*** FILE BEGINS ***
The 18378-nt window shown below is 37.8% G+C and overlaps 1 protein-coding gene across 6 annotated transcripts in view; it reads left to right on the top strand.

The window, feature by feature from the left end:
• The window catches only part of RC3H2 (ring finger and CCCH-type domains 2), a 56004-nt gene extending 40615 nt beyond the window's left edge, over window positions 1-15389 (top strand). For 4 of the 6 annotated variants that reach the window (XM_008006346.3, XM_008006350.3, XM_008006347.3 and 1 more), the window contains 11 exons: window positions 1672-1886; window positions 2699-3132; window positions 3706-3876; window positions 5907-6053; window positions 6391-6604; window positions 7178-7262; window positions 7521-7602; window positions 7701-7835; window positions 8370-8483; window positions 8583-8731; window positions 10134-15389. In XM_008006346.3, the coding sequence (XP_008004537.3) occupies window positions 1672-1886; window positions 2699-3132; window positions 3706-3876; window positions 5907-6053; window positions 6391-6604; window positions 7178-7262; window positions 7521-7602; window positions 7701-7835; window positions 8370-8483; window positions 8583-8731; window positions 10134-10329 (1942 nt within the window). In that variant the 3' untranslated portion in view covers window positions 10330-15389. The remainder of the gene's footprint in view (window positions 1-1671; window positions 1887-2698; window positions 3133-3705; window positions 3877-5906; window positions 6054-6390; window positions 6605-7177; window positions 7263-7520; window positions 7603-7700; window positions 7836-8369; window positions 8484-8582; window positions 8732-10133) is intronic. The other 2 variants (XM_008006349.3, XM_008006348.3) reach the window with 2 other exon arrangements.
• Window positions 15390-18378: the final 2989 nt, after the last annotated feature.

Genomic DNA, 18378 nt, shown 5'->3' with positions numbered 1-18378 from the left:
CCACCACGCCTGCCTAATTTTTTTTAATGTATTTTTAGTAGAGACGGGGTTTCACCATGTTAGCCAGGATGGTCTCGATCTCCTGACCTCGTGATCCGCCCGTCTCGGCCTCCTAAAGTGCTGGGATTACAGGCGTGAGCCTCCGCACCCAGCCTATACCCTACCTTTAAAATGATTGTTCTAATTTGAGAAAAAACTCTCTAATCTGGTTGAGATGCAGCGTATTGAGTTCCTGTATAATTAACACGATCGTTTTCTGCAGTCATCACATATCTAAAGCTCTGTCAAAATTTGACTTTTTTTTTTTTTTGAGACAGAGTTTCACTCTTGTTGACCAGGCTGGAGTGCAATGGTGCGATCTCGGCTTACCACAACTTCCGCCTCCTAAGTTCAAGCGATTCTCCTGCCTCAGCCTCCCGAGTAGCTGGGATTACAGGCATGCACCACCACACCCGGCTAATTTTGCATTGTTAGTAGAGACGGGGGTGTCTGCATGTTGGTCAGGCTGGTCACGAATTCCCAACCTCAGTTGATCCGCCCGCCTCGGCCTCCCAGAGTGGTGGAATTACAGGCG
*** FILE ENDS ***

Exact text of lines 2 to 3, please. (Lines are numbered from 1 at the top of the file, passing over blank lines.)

The window, feature by feature from the left end:
• The window catches only part of RC3H2 (ring finger and CCCH-type domains 2), a 56004-nt gene extending 40615 nt beyond the window's left edge, over window positions 1-15389 (top strand). For 4 of the 6 annotated variants that reach the window (XM_008006346.3, XM_008006350.3, XM_008006347.3 and 1 more), the window contains 11 exons: window positions 1672-1886; window positions 2699-3132; window positions 3706-3876; window positions 5907-6053; window positions 6391-6604; window positions 7178-7262; window positions 7521-7602; window positions 7701-7835; window positions 8370-8483; window positions 8583-8731; window positions 10134-15389. In XM_008006346.3, the coding sequence (XP_008004537.3) occupies window positions 1672-1886; window positions 2699-3132; window positions 3706-3876; window positions 5907-6053; window positions 6391-6604; window positions 7178-7262; window positions 7521-7602; window positions 7701-7835; window positions 8370-8483; window positions 8583-8731; window positions 10134-10329 (1942 nt within the window). In that variant the 3' untranslated portion in view covers window positions 10330-15389. The remainder of the gene's footprint in view (window positions 1-1671; window positions 1887-2698; window positions 3133-3705; window positions 3877-5906; window positions 6054-6390; window positions 6605-7177; window positions 7263-7520; window positions 7603-7700; window positions 7836-8369; window positions 8484-8582; window positions 8732-10133) is intronic. The other 2 variants (XM_008006349.3, XM_008006348.3) reach the window with 2 other exon arrangements.